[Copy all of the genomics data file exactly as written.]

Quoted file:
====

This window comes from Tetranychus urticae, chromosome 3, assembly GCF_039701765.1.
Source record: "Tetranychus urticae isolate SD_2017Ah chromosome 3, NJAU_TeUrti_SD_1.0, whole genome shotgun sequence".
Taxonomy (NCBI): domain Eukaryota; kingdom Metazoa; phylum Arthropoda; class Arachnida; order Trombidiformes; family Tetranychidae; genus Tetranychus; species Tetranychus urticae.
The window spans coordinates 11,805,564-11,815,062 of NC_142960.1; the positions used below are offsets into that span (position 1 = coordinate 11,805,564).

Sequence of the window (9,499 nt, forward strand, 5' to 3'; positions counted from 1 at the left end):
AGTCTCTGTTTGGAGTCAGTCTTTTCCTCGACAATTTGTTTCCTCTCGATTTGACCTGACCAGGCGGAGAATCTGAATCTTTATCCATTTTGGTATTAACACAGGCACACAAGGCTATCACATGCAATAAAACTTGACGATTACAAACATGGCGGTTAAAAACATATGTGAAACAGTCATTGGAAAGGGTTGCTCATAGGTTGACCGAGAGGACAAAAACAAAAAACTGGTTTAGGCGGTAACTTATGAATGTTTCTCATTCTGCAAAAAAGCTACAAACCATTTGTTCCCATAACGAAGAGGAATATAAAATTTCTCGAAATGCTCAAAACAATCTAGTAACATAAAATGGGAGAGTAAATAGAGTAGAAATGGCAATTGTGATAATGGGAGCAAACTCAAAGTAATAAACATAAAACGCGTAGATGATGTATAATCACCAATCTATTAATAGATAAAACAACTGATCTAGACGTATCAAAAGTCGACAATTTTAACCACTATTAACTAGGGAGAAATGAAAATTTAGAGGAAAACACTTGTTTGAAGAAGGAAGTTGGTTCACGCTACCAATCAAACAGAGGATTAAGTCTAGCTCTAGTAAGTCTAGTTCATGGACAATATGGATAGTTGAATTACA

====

This window comes from Tetranychus urticae, chromosome 3, assembly GCF_039701765.1.
Source record: "Tetranychus urticae isolate SD_2017Ah chromosome 3, NJAU_TeUrti_SD_1.0, whole genome shotgun sequence".
Taxonomy (NCBI): domain Eukaryota; kingdom Metazoa; phylum Arthropoda; class Arachnida; order Trombidiformes; family Tetranychidae; genus Tetranychus; species Tetranychus urticae.
The window spans coordinates 11,805,564-11,815,062 of NC_142960.1; the positions used below are offsets into that span (position 1 = coordinate 11,805,564).

Sequence of the window (9,499 nt, forward strand, 5' to 3'; positions counted from 1 at the left end):
AGTCTCTGTTTGGAGTCAGTCTTTTCCTCGACAATTTGTTTCCTCTCGATTTGACCTGACCAGGCGGAGAATCTGAATCTTTATCCATTTTGGTATTAACACAGGCACACAAGGCTATCACATGCAATAAAACTTGACGATTACAAACATGGCGGTTAAAAACATATGTGAAACAGTCATTGGAAAGGGTTGCTCATAGGTTGACCGAGAGGACAAAAACAAAAAACTGGTTTAGGCGGTAACTTATGAATGTTTCTCATTCTGCAAAAAAGCTACAAACCATTTGTTCCCATAACGAAGAGGAATATAAAATTTCTCGAAATGCTCAAAACAATCTAGTAACATAAAATGGGAGAGTAAATAGAGTAGAAATGGCAATTGTGATAATGGGAGCAAACTCAAAGTAATAAACATAAAACGCGTAGATGATGTATAATCACCAATCTATTAATAGATAAAACAACTGATCTAGACGTATCAAAAGTCGACAATTTTAACCACTATTAACTAGGGAGAAATGAAAATTTAGAGGAAAACACTTGTTTGAAGAAGGAAGTTGGTTCACGCTACCAATCAAACAGAGGATTAAGTCTAGCTCTAGTAAGTCTAGTTCATGGACAATATGGATAGTTGAATTACA